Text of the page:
Giacomo Puccini’s iconic work Madama Butterfly has long been a staple of what people think of as “opera.” Most have heard of it, mostly due to the universal story of love lost in translation, female abandonment, and tragic consequences.
Butterfly was attractive from the time of its premiere in 1904 because of its exoticism to western audiences. At the time “Japonisme,” the act of dressing up and doing tasks that were “Japanese,” was a fad in Europe after Asian ports opened up for trade late in the 19thcentury: the culture was different and, therefore, exotic. Travel to Asia was much too grueling and expensive if one wanted to experience it for oneself, so pictures, literature, and textiles provided the dream.
Performing Butterfly in the 21st century is influenced by a globalized sensitivity to other cultures and beliefs. Travel is easy. The Internet gives us answers. Television transports us. The imagined Japanese setting as seen by Puccini (who never went there) is a device from 1904 about something that happened “over there.” It is a far cry from our reality. To dress up as if for a pageant and smear on eyeliner to make someone “appear” Asian should most definitely be a practice of the past, and yet some opera companies continue do it in the name of what audiences “want” from the work.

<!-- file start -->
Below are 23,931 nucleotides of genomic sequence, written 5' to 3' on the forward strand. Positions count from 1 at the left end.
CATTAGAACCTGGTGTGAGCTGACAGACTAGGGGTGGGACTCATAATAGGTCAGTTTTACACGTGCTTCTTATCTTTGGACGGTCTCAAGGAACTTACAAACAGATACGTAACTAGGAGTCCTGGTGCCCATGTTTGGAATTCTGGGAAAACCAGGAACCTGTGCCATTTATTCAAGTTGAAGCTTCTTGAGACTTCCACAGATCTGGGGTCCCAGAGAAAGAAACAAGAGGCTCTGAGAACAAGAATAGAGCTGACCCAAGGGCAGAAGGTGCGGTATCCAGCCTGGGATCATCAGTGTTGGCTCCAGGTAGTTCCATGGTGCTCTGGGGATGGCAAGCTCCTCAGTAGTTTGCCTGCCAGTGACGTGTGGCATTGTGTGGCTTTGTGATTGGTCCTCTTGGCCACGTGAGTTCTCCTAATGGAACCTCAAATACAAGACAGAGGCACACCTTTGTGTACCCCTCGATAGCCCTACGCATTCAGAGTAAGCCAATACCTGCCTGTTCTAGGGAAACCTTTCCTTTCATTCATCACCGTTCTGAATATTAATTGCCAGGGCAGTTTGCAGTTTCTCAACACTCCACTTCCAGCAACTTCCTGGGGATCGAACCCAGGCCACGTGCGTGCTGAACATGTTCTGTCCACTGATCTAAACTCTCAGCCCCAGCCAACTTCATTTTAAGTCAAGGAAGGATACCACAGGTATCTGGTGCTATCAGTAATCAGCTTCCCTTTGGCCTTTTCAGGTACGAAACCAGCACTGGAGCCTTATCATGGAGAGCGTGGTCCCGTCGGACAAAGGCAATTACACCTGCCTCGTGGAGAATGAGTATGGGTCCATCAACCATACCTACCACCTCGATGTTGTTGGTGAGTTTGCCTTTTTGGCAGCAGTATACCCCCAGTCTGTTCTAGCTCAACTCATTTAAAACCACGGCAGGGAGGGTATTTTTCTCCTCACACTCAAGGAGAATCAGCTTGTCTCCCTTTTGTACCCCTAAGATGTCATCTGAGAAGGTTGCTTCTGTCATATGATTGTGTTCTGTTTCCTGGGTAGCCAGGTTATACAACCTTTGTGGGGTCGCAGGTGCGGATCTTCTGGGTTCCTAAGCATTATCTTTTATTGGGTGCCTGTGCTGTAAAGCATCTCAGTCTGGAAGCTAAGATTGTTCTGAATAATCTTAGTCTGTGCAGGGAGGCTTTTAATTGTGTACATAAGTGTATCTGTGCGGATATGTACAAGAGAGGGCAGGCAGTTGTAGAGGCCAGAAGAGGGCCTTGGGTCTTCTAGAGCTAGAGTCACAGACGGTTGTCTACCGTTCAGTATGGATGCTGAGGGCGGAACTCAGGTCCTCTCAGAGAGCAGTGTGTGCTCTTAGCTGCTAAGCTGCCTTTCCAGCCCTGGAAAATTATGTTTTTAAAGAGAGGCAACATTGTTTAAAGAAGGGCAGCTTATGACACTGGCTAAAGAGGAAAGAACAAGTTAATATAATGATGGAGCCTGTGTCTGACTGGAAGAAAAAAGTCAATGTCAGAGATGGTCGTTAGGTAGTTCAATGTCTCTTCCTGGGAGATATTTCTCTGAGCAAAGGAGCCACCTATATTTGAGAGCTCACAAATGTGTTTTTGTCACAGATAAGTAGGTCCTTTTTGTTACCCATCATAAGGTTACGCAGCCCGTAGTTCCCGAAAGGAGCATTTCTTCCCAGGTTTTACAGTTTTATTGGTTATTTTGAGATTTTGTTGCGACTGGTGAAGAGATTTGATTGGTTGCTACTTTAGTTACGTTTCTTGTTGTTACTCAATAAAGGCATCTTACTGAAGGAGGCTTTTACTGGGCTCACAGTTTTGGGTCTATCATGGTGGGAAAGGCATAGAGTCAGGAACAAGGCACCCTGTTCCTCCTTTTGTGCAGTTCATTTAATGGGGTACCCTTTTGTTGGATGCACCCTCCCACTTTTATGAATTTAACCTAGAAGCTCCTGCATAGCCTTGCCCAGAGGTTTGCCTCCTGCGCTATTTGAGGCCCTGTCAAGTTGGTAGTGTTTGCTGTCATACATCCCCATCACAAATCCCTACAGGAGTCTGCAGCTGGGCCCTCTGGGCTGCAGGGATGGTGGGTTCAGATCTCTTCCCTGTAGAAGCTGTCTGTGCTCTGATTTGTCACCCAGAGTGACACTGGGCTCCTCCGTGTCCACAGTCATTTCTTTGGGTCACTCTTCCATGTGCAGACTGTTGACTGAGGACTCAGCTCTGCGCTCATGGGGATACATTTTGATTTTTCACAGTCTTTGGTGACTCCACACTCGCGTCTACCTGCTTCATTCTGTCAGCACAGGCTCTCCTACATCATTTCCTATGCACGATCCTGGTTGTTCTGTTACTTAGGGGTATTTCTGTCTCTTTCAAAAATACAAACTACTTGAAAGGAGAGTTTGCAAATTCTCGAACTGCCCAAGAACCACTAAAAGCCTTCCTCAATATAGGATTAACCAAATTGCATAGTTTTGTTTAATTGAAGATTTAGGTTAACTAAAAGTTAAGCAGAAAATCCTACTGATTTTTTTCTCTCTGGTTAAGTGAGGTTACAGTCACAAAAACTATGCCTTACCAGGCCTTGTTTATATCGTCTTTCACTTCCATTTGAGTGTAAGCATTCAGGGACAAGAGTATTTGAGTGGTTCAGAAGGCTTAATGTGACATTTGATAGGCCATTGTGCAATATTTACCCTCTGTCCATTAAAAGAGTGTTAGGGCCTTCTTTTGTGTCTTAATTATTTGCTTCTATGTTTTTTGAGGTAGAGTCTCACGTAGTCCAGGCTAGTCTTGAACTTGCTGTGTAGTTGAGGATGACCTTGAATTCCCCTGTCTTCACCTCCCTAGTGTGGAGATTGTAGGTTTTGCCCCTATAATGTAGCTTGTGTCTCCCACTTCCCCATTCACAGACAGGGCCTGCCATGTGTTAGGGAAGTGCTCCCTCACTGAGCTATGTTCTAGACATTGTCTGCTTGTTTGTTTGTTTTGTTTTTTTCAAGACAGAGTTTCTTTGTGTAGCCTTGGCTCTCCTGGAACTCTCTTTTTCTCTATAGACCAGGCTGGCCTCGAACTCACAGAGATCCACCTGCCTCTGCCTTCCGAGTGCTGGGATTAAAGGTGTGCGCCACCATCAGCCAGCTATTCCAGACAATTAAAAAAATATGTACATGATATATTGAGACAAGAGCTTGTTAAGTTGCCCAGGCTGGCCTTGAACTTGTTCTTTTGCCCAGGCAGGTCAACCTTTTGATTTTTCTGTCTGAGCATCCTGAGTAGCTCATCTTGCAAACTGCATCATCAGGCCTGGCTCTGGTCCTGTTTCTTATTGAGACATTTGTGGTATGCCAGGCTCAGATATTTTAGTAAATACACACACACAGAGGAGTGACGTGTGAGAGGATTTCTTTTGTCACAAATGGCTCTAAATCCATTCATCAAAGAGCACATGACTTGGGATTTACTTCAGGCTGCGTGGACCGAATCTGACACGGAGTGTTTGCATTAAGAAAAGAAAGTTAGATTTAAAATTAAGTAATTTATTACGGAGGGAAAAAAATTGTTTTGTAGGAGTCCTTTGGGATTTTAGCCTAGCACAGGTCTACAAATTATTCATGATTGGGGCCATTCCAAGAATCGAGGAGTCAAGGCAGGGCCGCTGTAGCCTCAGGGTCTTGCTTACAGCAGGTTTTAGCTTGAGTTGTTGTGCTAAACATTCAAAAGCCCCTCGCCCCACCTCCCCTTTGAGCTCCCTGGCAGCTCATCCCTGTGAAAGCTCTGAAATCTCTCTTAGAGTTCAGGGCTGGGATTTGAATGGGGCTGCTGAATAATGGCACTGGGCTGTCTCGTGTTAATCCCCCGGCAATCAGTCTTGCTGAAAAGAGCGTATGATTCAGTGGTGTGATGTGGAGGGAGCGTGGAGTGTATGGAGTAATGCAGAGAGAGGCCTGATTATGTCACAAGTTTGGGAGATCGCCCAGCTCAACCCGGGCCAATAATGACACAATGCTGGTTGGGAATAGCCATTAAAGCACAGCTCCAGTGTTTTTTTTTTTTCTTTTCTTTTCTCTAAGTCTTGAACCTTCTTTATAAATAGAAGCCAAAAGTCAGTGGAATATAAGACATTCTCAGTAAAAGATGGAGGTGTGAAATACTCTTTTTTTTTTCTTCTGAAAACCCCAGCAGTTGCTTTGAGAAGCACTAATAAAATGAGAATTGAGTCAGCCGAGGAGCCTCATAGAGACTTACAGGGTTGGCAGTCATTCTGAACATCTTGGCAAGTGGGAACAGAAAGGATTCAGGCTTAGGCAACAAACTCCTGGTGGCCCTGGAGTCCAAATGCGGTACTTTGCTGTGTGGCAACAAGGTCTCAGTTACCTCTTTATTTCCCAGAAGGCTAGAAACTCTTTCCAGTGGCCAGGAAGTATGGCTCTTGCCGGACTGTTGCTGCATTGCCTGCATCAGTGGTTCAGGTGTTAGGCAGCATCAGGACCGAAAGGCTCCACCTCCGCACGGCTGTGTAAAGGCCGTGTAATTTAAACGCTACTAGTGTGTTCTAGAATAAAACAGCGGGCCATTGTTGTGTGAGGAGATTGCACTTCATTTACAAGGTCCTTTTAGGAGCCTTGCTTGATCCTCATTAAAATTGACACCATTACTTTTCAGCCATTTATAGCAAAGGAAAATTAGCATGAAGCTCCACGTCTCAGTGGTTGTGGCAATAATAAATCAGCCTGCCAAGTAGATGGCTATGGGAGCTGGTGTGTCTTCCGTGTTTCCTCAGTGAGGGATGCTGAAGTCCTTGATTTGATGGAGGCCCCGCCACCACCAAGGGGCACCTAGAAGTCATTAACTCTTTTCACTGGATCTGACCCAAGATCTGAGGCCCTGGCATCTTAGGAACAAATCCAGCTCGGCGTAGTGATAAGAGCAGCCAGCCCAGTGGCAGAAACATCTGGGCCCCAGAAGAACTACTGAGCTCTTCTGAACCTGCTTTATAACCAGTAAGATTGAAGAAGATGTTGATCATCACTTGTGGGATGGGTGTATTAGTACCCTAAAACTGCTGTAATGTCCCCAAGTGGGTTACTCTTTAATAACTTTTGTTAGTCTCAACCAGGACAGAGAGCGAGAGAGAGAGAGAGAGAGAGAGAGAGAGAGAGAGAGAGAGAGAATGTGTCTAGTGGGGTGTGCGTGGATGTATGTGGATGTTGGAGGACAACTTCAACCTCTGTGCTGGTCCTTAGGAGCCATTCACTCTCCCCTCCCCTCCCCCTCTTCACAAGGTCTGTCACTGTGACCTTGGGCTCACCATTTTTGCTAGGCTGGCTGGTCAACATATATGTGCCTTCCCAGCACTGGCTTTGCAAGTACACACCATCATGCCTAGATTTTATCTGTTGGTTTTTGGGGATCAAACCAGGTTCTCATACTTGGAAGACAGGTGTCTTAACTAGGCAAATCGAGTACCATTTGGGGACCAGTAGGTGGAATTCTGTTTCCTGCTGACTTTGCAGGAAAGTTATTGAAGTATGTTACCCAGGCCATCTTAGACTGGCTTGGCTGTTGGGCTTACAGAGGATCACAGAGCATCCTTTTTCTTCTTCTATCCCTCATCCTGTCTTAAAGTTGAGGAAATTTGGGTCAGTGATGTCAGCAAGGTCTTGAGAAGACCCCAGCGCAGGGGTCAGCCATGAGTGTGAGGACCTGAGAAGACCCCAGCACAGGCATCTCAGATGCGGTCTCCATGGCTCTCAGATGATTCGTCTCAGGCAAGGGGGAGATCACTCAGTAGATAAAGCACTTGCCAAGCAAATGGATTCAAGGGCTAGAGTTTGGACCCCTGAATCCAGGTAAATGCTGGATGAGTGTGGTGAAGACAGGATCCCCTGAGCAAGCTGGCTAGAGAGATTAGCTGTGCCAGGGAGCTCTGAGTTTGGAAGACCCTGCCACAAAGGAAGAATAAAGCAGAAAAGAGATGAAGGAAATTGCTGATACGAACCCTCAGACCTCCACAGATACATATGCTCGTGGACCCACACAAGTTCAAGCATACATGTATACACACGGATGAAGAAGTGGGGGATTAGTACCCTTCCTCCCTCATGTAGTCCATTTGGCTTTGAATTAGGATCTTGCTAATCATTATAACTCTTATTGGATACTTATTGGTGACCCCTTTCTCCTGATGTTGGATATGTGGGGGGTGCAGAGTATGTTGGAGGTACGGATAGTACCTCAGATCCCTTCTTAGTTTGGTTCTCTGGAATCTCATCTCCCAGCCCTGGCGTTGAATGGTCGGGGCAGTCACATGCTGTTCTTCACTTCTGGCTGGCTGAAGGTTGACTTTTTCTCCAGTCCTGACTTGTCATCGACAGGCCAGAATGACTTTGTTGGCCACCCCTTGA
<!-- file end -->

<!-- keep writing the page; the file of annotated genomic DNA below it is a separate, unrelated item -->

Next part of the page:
The production I’m currently directing for Opera Columbus combines the world of 19th century Japan with contemporary couture, views of race/religion, and the effect of clothing/behavior. The costumes are meant to evoke the proper lines and silhouettes of kimono and uniforms through a uniquevisual interpretation, connecting ageless emotion with a contemporary audience. There was no attention paid to race or ethnicity when rounding up the best singers possible for this particular production.
There is every reason to continue to produce Madama Butterfly, but keeping it in its early 20th century box does not gives it proper reverence. We owe it our fullest and most careful attention so that it may continue to ring across changing times in all of its beauty and sadness.